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Fanon:Day the Third: Regret

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Day the Third: Regret
Chapter information

Throwing Bricks



Written by


Release date

28th April, 2014

Word count


Last chapter

Day the Second: Fight

Next chapter

Day the Fourth: Forgiveness


Follows Day the First: Rejection.

He was meditating.


Sitting in the centre of a small pavilion at the far end of the Royal Earth Palace gardens, he was trying to focus on nothing but his breath and the black behind his eyes. Everything around him was peaceful; the rising sun and running water of a small creek offered peaceful serenity that his own body refused him.

He couldn't get her smile from his mind, nor the feel of her skin off his. The way the smell of jasmine seemed to waft from her hair, wrapping him in a foggy cloud.

He shouldn't be outside, watching the sunset. He shouldn't be meditating on his actions, for hers had been only to help him. There shouldn't be a need for him to be here, not after her presence had calmed him.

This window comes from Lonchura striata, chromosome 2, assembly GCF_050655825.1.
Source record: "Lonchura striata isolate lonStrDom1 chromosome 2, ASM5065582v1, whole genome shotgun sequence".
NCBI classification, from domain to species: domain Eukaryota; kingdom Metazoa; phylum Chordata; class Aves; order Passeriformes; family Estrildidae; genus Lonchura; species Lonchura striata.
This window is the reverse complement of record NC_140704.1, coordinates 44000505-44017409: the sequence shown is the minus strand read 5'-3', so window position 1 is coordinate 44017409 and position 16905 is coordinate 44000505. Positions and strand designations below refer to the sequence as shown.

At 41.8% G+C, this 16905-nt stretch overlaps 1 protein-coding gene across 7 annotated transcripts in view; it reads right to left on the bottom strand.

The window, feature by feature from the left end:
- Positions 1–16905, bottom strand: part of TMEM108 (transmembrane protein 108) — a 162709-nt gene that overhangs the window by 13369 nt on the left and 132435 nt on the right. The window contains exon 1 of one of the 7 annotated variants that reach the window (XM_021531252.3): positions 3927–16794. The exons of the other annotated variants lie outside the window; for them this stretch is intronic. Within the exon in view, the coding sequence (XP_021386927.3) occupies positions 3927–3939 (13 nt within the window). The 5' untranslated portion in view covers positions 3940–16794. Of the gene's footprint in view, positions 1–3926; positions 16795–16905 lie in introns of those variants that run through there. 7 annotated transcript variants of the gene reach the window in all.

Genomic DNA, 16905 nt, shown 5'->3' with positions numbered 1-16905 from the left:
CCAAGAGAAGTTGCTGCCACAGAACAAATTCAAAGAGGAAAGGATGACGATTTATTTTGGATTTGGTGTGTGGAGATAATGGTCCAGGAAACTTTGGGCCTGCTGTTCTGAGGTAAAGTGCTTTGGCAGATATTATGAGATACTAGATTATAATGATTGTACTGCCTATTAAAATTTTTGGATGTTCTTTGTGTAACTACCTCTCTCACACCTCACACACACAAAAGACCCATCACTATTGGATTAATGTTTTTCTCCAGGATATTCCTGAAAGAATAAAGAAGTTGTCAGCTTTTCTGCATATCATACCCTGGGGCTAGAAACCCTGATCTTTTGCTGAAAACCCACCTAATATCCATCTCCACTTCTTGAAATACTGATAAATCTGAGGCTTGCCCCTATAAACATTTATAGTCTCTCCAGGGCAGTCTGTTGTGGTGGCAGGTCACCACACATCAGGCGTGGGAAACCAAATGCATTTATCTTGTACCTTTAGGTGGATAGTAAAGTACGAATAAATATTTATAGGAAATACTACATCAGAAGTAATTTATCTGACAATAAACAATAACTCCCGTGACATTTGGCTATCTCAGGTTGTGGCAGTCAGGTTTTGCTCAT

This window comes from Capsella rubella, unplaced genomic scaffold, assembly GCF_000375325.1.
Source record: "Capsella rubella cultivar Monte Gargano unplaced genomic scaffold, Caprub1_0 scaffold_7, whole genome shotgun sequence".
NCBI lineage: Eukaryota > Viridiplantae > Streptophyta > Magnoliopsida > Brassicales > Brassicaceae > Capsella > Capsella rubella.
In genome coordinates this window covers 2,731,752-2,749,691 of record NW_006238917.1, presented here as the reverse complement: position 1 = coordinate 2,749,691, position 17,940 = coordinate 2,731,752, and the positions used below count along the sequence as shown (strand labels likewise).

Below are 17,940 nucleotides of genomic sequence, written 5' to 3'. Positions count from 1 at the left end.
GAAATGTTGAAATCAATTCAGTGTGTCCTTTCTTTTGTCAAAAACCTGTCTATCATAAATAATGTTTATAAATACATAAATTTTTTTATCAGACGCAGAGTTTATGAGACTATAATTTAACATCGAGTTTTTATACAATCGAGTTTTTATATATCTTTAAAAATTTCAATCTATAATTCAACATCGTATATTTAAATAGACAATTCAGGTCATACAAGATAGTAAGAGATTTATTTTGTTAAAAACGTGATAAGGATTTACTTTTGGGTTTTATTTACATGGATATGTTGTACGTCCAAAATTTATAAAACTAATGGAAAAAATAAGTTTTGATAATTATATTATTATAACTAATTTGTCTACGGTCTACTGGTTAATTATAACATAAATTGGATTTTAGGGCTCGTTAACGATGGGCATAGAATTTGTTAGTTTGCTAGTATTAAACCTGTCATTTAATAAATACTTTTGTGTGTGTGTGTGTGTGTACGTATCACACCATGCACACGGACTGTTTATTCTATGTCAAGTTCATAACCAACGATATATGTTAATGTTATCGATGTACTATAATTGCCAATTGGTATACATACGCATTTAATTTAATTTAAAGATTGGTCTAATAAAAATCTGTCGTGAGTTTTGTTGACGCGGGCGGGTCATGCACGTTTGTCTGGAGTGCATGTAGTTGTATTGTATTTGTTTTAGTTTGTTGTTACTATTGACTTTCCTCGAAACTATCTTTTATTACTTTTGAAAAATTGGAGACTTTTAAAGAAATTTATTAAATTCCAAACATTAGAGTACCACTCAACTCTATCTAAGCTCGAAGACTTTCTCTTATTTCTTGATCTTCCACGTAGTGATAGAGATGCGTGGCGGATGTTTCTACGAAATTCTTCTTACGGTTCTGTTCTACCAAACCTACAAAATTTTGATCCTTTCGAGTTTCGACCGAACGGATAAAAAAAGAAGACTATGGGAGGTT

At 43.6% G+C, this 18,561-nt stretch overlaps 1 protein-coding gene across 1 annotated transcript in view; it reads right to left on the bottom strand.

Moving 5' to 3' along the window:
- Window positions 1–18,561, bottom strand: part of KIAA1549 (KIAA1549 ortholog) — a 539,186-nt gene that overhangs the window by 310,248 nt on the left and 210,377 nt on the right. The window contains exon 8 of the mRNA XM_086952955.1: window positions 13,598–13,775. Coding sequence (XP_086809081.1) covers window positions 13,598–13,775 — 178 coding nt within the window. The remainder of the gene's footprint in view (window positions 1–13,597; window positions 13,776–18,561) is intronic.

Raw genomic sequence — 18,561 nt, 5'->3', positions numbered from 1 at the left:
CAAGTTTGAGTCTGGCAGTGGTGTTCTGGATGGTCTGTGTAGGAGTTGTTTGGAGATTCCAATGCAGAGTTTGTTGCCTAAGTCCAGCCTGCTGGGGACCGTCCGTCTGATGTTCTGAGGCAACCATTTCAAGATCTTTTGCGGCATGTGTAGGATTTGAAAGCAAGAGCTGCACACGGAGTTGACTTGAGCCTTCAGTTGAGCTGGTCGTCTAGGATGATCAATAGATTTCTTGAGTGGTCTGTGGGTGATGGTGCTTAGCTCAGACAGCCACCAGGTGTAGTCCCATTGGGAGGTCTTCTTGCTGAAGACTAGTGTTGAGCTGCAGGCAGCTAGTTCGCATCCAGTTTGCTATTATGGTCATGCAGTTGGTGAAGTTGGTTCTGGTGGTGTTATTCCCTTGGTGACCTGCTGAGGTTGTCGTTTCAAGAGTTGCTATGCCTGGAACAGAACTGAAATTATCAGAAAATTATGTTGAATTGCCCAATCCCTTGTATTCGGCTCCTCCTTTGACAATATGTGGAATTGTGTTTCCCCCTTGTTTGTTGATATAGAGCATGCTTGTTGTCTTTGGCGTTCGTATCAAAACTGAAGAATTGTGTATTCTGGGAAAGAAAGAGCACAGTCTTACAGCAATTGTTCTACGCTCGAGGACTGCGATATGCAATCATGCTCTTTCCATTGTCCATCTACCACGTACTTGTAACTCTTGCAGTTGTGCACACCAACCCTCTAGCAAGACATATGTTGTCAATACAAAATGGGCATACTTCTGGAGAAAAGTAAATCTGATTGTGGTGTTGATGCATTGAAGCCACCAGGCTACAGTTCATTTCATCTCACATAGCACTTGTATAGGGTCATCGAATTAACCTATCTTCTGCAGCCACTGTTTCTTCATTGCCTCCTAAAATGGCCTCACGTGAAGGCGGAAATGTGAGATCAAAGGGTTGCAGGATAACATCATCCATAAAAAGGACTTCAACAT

Throughout the night, they hadn't spoken. He hadn't wanted to, and she hadn't been able to. To voice the words would have hurt the both of them, but as always, it was his actions that did the talking.

His head was in his hands now, all pretence of meditation forgotten as slowly, a small droplet of water trailed lazily down his cheek and onto his lap.

It was his actions that hurt because they hadn't at the time. At that moment, in that place, it had felt right. Having her there, holding him, it had been... bliss. But he was the farmer who killed the golden-egg-laying-gooseduck in a desperate bid to find the bigger prize. He couldn't be satisfied with the small affections she was giving him, when he really should have. She was not in the habit of doling out hugs and comfort, and yet when she did, it mattered; he should not have pressed her for more—he had no right—but he couldn't stop himself after the idea had taken hold, embedding itself deep. He couldn't be satisfied with her arms wrapped around him or her cheek touching his. He shouldn't have turned his head—he shouldn't have held her close. They were his undoing, and it was only seconds after his lips were placed over hers, so tenderly that it could have been nothing more than a ghost, that he was backing away, apologising.

He turned to the sky, bathed golden with the rising sun.

I'm sorry.

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